Financial and Monetary Systems

How fintech innovation can unlock Africa’s gaming revolution

Digital payments are helping to expand the African gaming industry.

Digital payments are helping to expand the African gaming industry. Image: Unsplash/Fábio Magalhães

Lucy Hoffman
Co-Founder and Chief Operating Officer , Carry1st
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Financial and Monetary Systems

  • The African gaming industry is emerging as the fastest-growing for mobile gaming, driven by a young population, increasing smartphone adoption and a burgeoning interest in mobile games.
  • Limited access to traditional banking in Africa presents a unique opportunity for fintech innovations. Mobile money facilitates digital payments and expands the gaming industry across the continent.
  • The growth of direct-to-consumer strategies in gaming allows game developers and companies to increase margins and engage more directly with consumers by bypassing app stores.

Africa is the final frontier for the video game industry. Over the past few years, gaming has become the dominant form of entertainment globally, grossing nearly $350 billion worldwide in 2023, according to one industry executive. With the last decade’s rise of mobile gaming, the sector is now bigger than movies, music and streaming combined, moving the industry’s audience beyond former archetypical customers of US-based adolescent boys who could afford the relatively pricey gaming console.

This year, Africa solidified itself as the fastest-growing market for the mobile games industry. That is hardly surprising given demographic trends in the region – the continent has the fastest-growing population in the world, with more of it classed as millennials or Generation Z than the United States and China combined.

By 2050, 25% of the world’s population is expected to be African. Combine that with the rapid adoption of smartphones and you can see strong organic growth of new gamers engaging with popular mobile games such as Call of Duty Mobile, FC Mobile or Clash of Clans.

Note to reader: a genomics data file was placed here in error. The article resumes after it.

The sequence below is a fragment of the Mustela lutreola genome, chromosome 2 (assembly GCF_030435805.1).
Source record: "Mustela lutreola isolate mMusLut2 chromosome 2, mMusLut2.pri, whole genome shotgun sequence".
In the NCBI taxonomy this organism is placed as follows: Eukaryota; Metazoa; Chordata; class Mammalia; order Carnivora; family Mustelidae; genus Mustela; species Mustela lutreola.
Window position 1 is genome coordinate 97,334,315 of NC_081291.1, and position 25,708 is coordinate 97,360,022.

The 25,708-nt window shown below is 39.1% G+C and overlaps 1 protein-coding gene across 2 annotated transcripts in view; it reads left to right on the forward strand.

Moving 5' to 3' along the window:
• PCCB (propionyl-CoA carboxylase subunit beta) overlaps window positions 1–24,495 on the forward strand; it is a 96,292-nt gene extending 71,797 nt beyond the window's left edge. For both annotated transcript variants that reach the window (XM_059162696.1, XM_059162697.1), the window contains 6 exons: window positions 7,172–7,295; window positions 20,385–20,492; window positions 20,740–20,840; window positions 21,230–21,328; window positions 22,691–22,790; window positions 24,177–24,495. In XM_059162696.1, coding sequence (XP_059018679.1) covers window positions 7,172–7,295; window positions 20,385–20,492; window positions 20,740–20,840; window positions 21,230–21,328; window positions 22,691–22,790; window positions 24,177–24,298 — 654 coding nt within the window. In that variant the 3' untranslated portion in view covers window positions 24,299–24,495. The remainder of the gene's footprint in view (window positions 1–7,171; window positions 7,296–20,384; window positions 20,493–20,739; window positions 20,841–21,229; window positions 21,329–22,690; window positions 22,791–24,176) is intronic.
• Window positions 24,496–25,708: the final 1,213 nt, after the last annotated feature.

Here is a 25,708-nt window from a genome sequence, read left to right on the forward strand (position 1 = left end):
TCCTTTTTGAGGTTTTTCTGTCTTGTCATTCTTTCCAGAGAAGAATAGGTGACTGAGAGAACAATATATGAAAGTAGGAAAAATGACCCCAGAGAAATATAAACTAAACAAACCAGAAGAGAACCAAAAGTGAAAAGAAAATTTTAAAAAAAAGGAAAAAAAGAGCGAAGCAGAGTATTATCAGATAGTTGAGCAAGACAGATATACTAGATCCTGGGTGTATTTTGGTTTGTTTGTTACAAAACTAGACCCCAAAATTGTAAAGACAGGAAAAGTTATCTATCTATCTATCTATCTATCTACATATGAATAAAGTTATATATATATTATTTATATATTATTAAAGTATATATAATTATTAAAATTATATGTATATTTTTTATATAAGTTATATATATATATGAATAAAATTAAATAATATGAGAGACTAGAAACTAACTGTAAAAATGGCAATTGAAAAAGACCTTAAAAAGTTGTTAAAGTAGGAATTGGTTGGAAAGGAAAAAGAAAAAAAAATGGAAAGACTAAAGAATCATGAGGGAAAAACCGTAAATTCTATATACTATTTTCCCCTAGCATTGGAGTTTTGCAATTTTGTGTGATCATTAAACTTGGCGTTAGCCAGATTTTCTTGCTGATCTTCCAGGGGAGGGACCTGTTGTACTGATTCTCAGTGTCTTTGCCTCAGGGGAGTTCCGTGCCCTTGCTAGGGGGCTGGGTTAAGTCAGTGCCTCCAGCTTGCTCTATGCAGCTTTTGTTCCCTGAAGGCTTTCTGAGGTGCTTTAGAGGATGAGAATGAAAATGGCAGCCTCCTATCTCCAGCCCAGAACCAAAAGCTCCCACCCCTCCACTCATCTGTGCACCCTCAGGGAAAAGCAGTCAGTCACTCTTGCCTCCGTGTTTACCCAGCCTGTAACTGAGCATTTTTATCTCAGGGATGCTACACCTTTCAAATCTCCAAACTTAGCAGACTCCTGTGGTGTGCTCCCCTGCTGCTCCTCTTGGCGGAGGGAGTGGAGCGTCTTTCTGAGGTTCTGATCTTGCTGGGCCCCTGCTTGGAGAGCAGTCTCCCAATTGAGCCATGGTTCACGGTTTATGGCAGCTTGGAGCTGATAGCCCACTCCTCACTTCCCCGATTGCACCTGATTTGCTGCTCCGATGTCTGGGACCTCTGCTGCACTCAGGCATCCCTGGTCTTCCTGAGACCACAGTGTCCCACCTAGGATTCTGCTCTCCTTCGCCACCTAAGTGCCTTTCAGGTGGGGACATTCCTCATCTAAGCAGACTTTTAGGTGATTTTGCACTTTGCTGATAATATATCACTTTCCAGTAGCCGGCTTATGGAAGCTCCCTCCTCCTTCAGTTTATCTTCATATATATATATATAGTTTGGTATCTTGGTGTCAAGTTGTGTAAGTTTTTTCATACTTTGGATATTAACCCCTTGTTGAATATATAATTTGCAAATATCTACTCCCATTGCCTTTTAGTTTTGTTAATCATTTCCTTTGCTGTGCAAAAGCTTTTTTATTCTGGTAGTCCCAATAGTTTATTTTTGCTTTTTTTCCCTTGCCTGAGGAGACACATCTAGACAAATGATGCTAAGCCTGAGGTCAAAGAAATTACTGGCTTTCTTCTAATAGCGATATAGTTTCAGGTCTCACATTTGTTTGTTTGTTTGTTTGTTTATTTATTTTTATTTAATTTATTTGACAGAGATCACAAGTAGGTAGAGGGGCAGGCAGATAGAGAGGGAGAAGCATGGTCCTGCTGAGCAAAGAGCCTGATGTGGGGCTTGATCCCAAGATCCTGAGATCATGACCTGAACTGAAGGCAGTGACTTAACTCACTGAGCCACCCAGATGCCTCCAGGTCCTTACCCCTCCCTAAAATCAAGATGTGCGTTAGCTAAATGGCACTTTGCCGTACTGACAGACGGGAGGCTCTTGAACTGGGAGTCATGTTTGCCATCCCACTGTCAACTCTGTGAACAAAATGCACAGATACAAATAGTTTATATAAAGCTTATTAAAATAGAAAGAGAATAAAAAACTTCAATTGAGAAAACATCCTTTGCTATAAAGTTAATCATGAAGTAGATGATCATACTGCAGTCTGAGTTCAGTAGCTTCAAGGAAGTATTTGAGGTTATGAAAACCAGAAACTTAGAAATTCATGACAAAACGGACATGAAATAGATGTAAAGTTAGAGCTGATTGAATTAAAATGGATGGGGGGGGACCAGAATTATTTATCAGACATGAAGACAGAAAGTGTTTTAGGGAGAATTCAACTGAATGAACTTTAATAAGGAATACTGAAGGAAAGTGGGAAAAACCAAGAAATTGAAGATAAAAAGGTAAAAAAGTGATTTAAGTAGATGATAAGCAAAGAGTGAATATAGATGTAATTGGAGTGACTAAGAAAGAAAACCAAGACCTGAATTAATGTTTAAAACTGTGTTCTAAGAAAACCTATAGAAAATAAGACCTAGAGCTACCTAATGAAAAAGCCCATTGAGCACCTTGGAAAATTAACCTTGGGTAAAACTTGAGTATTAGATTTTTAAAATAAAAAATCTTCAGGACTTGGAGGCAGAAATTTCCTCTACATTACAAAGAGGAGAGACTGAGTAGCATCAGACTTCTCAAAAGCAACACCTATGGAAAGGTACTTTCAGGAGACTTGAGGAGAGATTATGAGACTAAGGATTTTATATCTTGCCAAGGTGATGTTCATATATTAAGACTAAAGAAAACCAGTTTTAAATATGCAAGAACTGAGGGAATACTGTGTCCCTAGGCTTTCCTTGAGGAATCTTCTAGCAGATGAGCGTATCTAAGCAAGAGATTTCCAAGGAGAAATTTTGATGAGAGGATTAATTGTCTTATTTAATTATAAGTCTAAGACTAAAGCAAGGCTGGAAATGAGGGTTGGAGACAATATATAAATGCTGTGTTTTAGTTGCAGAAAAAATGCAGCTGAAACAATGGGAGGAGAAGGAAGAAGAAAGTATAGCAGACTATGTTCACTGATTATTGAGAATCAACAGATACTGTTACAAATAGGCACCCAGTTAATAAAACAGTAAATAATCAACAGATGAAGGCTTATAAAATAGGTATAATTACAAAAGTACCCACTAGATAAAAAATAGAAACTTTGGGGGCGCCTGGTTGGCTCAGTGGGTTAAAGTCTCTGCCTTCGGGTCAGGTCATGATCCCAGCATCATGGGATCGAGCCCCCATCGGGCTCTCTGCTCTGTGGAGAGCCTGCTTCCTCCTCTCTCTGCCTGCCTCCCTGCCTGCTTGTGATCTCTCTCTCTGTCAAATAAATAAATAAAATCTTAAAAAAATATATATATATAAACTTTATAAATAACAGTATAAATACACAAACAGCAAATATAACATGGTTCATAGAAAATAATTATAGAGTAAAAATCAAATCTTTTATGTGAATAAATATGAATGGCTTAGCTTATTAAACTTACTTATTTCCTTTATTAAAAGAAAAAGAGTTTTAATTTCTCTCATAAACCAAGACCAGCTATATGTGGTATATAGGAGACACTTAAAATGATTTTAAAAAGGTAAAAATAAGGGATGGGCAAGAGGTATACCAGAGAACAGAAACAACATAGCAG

Serving this new generation of players still presents challenges. For example, just 3.92% of Africa’s population can access a credit card. However, herein lies fintech’s transformative potential for gaming as well as financial inclusion continent-wide.

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Africa’s digital payments landscape

In recent years, there has been an explosion of innovation concerning payments in Africa, with many areas leapfrogging traditional banking methods and directly embracing digital payments. In Nigeria, for example, fintech unicorns, including Opay, Flutterwave and Interswitch, are coming one after the other. Kenya has the most mature and robust mobile money market in the world, much thanks to Safaricom’s M-PESA mobile banking service.

Mobile money is so prominent in the region that Sub-Saharan Africa comprises 66% of global mobile money transaction value – making it the world’s leader in mobile money innovation and adoption. In North Africa – Fawry (Egypt) and WafaCash (Morocco) are among those helping to bring their largely cash-based economies online.

These fintech offerings have enormous implications for profitably scaling games in Africa. Historically, the traditional app stores have made it seamless for game developers in Los Angeles to publish their games globally and get paid US dollars, regardless of where their customers were based.